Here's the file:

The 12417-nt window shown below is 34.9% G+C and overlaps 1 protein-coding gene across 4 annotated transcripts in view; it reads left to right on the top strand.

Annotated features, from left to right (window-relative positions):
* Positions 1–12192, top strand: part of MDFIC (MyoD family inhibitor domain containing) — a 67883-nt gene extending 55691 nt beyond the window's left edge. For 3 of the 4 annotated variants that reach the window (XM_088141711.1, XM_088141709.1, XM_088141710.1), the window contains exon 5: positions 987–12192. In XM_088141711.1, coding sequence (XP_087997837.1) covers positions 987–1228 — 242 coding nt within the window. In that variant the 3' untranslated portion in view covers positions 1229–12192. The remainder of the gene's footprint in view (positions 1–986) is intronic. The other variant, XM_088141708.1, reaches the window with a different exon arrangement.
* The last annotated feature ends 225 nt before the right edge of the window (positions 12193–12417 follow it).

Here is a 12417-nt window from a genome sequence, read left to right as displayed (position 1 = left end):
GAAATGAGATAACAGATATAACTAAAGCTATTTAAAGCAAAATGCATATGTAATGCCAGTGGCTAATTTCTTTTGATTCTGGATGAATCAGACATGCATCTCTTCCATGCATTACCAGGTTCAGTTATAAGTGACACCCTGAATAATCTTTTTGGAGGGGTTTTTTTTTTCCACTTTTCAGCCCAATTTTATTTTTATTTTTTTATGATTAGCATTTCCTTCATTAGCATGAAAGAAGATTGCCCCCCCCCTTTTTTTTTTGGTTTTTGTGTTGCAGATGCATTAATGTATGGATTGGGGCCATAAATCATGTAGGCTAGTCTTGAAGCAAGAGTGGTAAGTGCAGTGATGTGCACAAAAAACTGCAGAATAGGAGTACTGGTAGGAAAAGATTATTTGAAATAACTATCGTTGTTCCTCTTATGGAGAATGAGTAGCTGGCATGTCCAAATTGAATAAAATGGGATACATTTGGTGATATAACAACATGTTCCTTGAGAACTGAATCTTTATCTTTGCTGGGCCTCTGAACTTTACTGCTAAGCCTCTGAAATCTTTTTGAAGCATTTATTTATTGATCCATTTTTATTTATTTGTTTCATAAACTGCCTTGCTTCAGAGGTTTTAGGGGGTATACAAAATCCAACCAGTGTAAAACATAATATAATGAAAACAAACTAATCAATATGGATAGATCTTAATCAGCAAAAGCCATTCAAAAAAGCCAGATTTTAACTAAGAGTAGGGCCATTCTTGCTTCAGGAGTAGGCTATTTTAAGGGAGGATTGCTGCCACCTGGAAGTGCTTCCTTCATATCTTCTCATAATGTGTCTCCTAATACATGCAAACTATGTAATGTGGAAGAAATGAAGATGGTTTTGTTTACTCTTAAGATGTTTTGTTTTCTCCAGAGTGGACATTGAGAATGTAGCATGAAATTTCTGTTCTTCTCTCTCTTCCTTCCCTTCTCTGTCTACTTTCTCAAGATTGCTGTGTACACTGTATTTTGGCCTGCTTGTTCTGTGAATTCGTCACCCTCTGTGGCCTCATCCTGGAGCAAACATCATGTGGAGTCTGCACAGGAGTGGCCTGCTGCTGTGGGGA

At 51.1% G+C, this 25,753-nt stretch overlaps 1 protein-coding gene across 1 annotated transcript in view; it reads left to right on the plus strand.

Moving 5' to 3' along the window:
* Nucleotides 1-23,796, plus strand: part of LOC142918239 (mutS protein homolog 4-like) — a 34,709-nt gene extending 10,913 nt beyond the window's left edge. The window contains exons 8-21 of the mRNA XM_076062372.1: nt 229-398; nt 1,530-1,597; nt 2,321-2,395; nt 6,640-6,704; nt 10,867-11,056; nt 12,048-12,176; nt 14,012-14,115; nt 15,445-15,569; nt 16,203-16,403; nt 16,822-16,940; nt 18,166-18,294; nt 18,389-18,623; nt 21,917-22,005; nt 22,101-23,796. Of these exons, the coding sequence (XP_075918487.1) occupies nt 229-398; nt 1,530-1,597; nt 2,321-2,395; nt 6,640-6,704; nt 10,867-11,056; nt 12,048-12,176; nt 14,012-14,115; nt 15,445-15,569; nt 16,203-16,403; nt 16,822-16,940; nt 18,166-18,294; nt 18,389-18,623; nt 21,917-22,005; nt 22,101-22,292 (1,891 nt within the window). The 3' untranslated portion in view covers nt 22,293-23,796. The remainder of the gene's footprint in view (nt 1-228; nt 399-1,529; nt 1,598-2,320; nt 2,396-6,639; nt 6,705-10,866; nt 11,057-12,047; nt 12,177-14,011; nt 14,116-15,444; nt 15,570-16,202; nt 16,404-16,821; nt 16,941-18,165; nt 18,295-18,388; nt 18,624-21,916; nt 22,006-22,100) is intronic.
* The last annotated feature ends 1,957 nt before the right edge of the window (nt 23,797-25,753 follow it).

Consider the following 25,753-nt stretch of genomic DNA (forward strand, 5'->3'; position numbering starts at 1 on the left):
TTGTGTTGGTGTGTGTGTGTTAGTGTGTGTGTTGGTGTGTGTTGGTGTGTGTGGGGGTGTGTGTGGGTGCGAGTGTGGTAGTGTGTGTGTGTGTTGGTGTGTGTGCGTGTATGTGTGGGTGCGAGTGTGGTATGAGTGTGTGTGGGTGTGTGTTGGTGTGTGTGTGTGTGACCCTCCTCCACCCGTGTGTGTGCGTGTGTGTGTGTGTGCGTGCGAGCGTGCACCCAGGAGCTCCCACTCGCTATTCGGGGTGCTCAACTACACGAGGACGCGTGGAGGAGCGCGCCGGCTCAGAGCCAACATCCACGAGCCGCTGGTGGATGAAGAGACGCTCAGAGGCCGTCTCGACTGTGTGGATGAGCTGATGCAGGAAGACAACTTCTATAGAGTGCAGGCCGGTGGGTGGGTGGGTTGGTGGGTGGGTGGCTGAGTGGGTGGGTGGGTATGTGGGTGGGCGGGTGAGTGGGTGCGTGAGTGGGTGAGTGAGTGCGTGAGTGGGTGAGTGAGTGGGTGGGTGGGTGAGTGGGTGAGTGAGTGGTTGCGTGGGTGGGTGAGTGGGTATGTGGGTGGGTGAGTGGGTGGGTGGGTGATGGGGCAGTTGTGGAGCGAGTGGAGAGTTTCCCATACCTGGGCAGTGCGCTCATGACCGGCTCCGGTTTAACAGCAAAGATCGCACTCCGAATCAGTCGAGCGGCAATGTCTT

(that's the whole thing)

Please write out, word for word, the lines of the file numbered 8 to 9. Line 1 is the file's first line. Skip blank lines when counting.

Moving 5' to 3' along the window:
* Nucleotides 1-23,796, plus strand: part of LOC142918239 (mutS protein homolog 4-like) — a 34,709-nt gene extending 10,913 nt beyond the window's left edge. The window contains exons 8-21 of the mRNA XM_076062372.1: nt 229-398; nt 1,530-1,597; nt 2,321-2,395; nt 6,640-6,704; nt 10,867-11,056; nt 12,048-12,176; nt 14,012-14,115; nt 15,445-15,569; nt 16,203-16,403; nt 16,822-16,940; nt 18,166-18,294; nt 18,389-18,623; nt 21,917-22,005; nt 22,101-23,796. Of these exons, the coding sequence (XP_075918487.1) occupies nt 229-398; nt 1,530-1,597; nt 2,321-2,395; nt 6,640-6,704; nt 10,867-11,056; nt 12,048-12,176; nt 14,012-14,115; nt 15,445-15,569; nt 16,203-16,403; nt 16,822-16,940; nt 18,166-18,294; nt 18,389-18,623; nt 21,917-22,005; nt 22,101-22,292 (1,891 nt within the window). The 3' untranslated portion in view covers nt 22,293-23,796. The remainder of the gene's footprint in view (nt 1-228; nt 399-1,529; nt 1,598-2,320; nt 2,396-6,639; nt 6,705-10,866; nt 11,057-12,047; nt 12,177-14,011; nt 14,116-15,444; nt 15,570-16,202; nt 16,404-16,821; nt 16,941-18,165; nt 18,295-18,388; nt 18,624-21,916; nt 22,006-22,100) is intronic.